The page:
PRINCETON — Approaching even hotter days during the summer, people who are on a vigorous workout program may be looking for a boost in energy drinks, but some bottles may contain more than answers.

In the past few years, energy drinks have become extremely popular with young adults, and according to the Forbes Magazine website, popular energy beverages, such as Red Bull, Amp, Source Burn and more, have brought in more than $2 billion in revenue.

People who drink them might be looking for an alternative to gain energy in order to stay more active for exercise or getting through the day, but there may be down sides if they are not used properly.

Princeton Community Hospital dietitian Clarence Tawney said that energy drinks should be used with caution.

“They are very popular,” Tawney said. “[People] are always sipping their Gatorades and their Powerades and Red Bulls too. A lot of people are drinking those even when they’re not working out.”

When it comes down to a healthy, energetic lifestyle, Tawney said that people should not try to acquire all of their energy from just a carbonated energy drink.

“The sugar, which is glucose, from energy drinks typically gives people an energy boost for about 30 minutes,” Tawney said.

Since such beverages contain a large amount of calories, sugar and other supplements, Tawney said that it is important to know when to use them and when not to.

“I think what people need to look at is that [energy drinks] are beneficial in some situations,” Tawney said. “People who want to lose weight should leave their energy drinks at home. They are not trying to produce energy, but trying to produce weight loss.”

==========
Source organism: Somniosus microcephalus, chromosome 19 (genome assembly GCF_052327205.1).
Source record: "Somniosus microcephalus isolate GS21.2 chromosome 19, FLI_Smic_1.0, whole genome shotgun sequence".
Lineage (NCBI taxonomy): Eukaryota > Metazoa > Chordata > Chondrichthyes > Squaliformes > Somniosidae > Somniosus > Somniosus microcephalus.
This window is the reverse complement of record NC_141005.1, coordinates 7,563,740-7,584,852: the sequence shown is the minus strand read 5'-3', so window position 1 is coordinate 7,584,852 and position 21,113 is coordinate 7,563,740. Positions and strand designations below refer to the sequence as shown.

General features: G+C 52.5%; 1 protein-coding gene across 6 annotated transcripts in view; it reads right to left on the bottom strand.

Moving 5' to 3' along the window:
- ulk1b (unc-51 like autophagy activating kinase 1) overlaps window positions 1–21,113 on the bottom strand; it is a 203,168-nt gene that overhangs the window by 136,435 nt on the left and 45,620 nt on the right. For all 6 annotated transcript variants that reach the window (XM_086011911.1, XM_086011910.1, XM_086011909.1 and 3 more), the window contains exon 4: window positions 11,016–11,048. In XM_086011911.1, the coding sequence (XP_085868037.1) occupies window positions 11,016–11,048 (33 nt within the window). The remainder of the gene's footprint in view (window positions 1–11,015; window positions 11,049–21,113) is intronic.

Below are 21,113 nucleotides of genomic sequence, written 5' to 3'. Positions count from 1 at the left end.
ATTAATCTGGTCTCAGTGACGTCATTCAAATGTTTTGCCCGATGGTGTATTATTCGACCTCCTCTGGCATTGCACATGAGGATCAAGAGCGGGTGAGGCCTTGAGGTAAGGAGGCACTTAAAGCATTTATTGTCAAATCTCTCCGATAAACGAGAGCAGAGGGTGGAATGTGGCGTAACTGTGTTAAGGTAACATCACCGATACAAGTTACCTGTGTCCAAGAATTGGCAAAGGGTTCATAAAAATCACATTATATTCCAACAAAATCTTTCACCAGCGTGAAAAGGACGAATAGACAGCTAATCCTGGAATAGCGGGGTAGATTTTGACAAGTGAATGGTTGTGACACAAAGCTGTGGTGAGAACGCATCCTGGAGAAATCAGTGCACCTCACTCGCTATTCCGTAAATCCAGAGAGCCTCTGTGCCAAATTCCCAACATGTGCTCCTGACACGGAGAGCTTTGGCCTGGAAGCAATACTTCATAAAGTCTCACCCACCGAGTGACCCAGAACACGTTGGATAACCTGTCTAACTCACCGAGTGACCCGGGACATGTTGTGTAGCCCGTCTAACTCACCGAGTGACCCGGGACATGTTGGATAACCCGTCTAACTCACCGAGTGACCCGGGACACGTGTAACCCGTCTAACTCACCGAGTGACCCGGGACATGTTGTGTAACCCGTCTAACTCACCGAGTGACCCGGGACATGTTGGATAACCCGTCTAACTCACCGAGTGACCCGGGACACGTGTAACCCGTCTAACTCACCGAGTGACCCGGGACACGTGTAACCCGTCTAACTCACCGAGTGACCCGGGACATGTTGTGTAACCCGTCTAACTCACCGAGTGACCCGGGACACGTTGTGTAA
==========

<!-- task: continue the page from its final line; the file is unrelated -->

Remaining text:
Tawney said, for example, if someone drinks an energy drink with 200 calories and goes to the gym and burns off 200 calories, then the purpose of working out is defeated.

“All you did was burn off your energy drink,” he said.

On the other hand, Tawney said that energy drinks such as Gatorade and Powerade can be very beneficial to people who have high-intensity workout programs.

“One, they can provide energy, the second thing is hydration and the third is that they can replace sodium losses,” Tawney said.

When one exercises and sweats a large amount, sodium is lost, Tawney said, and just drinking water would not replace the sodium. He said that Gatorade and Powerade would be perfect for such a program.

He even said that chocolate milk would be ideal for weight lifting if one hopes to build muscle and is looking for a good source of minerals and protein.

“There is a different type of drink for whatever it is you do,” Tawney said.

Other than heavy weight lifting and high-intensity workouts, Tawney said that the ideal drink is water and that everyone should have a least one cup of water after working out for 30 minutes.

Also, Tawney said that people should not try to look for their source of energy from a carbonated, sugar-filled drink and that properly following of the food pyramid should provide a better, more appropriate source of energy.

“I don’t think they’re as good as balanced nutrition,” Tawney said. “Fruits and whole grains would be a healthier choice than just a little bit of sugar. Energy drinks are OK if they’re used correctly.”

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